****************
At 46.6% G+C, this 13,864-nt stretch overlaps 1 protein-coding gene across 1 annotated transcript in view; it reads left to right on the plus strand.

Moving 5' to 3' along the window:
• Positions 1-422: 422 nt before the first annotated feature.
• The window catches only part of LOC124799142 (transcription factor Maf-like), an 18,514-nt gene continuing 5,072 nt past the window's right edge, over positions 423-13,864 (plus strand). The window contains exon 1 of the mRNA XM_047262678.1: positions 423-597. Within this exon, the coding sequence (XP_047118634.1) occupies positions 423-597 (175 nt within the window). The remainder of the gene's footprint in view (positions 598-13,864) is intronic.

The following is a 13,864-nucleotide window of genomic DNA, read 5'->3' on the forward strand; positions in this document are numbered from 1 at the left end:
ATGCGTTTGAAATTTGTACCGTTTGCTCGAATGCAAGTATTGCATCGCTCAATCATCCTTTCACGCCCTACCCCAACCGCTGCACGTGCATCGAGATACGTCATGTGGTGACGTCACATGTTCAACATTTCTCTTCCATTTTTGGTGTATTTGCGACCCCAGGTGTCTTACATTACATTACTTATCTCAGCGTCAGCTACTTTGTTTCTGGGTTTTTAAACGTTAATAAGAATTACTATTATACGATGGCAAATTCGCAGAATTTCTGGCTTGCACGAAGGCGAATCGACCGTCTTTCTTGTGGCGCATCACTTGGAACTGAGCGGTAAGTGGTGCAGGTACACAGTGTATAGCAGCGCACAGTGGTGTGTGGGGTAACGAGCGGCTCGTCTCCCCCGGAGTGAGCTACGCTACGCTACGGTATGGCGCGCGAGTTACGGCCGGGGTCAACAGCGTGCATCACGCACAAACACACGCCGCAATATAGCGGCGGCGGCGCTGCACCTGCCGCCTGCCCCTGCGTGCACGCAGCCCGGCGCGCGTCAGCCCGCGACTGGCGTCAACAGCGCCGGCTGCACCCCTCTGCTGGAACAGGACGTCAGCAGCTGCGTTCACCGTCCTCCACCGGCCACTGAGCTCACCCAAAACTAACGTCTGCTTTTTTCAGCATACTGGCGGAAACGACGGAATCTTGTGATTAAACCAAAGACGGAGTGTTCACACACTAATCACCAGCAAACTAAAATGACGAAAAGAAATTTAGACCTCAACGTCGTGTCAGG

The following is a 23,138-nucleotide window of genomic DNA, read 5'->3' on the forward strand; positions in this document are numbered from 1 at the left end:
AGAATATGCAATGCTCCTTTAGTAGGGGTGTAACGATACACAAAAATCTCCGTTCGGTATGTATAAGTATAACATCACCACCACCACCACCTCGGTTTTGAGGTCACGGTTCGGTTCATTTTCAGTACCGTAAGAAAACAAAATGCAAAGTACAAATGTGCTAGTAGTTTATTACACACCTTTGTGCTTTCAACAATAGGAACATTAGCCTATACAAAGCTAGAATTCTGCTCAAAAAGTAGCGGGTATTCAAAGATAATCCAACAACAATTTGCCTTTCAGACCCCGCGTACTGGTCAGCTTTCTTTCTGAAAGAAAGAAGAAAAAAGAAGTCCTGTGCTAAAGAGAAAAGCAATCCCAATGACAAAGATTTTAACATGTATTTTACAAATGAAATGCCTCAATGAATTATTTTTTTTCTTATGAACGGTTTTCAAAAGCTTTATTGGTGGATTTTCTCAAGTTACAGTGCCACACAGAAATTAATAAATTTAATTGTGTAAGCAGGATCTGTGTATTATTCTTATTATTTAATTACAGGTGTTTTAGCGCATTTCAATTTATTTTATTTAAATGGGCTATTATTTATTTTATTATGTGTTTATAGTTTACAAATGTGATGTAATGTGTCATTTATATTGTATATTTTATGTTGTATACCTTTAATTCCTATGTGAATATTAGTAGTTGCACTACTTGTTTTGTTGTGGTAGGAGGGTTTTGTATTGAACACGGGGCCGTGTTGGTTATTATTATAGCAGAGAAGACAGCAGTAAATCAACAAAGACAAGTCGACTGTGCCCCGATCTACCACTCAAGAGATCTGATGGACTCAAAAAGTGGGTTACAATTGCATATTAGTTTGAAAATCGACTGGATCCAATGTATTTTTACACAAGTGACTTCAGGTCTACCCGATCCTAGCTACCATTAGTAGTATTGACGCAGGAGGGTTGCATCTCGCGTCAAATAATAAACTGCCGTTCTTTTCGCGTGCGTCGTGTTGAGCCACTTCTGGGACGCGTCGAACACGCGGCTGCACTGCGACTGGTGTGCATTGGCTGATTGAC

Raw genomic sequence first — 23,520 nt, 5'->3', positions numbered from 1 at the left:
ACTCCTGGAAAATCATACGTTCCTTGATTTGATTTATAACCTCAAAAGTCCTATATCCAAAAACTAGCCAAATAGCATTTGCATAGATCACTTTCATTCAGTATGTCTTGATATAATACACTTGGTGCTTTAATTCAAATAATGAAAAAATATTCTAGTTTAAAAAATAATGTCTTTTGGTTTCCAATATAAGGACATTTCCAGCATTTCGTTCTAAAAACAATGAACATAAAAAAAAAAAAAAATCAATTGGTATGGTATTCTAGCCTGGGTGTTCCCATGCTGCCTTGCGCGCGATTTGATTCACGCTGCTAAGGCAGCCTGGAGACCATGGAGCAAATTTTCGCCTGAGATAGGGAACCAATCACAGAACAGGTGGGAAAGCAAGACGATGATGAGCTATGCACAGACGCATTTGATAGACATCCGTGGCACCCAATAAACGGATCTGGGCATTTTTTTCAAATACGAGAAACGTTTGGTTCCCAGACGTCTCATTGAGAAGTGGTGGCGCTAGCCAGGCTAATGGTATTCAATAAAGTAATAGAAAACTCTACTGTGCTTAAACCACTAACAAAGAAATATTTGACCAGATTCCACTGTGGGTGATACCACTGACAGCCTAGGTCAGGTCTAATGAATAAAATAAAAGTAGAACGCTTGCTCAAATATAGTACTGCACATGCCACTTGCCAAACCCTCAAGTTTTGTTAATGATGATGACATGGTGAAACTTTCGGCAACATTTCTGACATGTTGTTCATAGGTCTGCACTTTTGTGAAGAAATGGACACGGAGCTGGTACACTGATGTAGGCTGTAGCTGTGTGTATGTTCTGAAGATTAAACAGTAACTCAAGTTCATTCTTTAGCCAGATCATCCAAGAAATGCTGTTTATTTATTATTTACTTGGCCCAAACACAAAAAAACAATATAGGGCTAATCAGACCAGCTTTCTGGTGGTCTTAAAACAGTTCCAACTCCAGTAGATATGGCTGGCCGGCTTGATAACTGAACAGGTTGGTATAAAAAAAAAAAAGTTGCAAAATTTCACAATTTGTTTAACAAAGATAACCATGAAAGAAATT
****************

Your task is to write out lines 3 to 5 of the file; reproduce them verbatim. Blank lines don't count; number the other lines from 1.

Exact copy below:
• Positions 1-422: 422 nt before the first annotated feature.
• The window catches only part of LOC124799142 (transcription factor Maf-like), an 18,514-nt gene continuing 5,072 nt past the window's right edge, over positions 423-13,864 (plus strand). The window contains exon 1 of the mRNA XM_047262678.1: positions 423-597. Within this exon, the coding sequence (XP_047118634.1) occupies positions 423-597 (175 nt within the window). The remainder of the gene's footprint in view (positions 598-13,864) is intronic.

The following is a 13,864-nucleotide window of genomic DNA, read 5'->3' on the forward strand; positions in this document are numbered from 1 at the left end: